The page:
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Ponds too threaten mangroves

mumbai Updated: Aug 04, 2012 02:11 IST
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A different pattern of land grab is threatening mangroves in the eastern suburbs of Mumbai and in Navi Mumbai.

Large illegal aquaculture ponds and trenches created in the midst of mangroves by the local ‘koli’ and ‘agri’ coastal communities are ringing alarm bells for the survival of the dense coastal vegetation in pockets of Bhandup, Vikhroli, Diva and areas in Navi Mumbai such as Airoli, Gothivli, Ghansoli, Kopar Khairane.

Mangroves are crucial to a coastal city such as Mumbai as they act as a buffer against erosion of the coast and as a sponge to prevent flooding of the city. They also form the breeding ground for marine life.

The modus operandi to build illegal aquaculture ponds is simple: Bunds are constructed to block free flow of sea water into the mangroves. This results in water stagnation below the mangroves causing them to rot. The mangroves are cut and land is ready for aquaculture.

“The practice of aquaculture to cultivate crustaceans (crabs) and fish in wetlands is affecting the vast tracts of mangroves. Blocking sea water stagnates the growth and survival of mangroves,” said Dinesh Singh, range forest officer, Thane division. It’s a form of land grab.”

Efforts by the forest department to demolish the more than 100 such illegal ponds in Navi Mumbai have been futile. “There has been a stand-off between the forest department and the local communities in Navi Mumbai who are agitating against the demolition of the aquaculture ponds. The only available option now is to move court,” said Sudhir Padwale, assistant conservator of forests, Thane.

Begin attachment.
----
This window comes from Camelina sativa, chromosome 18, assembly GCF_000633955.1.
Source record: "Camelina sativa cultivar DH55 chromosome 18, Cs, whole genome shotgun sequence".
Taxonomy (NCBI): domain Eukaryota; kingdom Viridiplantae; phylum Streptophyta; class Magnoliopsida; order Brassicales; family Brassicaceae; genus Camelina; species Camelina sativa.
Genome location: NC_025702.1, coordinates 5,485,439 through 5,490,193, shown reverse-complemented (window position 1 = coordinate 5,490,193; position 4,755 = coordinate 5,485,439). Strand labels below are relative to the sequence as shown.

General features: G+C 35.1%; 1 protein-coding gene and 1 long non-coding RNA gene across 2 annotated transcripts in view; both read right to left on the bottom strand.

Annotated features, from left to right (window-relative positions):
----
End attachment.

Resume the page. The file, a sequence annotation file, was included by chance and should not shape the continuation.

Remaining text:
However, a 2010 Bombay high court order directed the forest department to remove aquaculture ponds in Bhandup following a petition filed by the Bombay Environment Act Group. At present, only one recently built pond in Bhandup hidden inside the thicket of mangroves remains to be demolished.

“Locals use antibiotics while breeding prawns. Once the prawns are out, the chemical-laden water is released into the Thane creek, polluting it. This process is repeated,” said Stalin D, from Vanashakti. “The high court order should apply to other locations since the court cannot pass orders for individual sites.”

This year, 10 of the 30 complaints of mangrove destruction reported to the Konkan divisional commissioner are from the eastern suburbs. Like in the case of western suburbs, no action has been taken on the violators.

Apart from the problem of aquaculture, industrial pollution and sewage water is endangering mangroves in Wadala, Sewri, Mahul, Kanjurmarg, Cheetah Camp at Mankhurd and around the Thane creek. For instance, all that remains on more than 15 acres of mangrove land at the Sewri Bay are bare tree trunks owing to coal stored just a few metres away, on land owned by the Mumbai Port Trust. At present, the Bombay high court is hearing the case after it took suo motu cognisance of the extensive death of mangroves.

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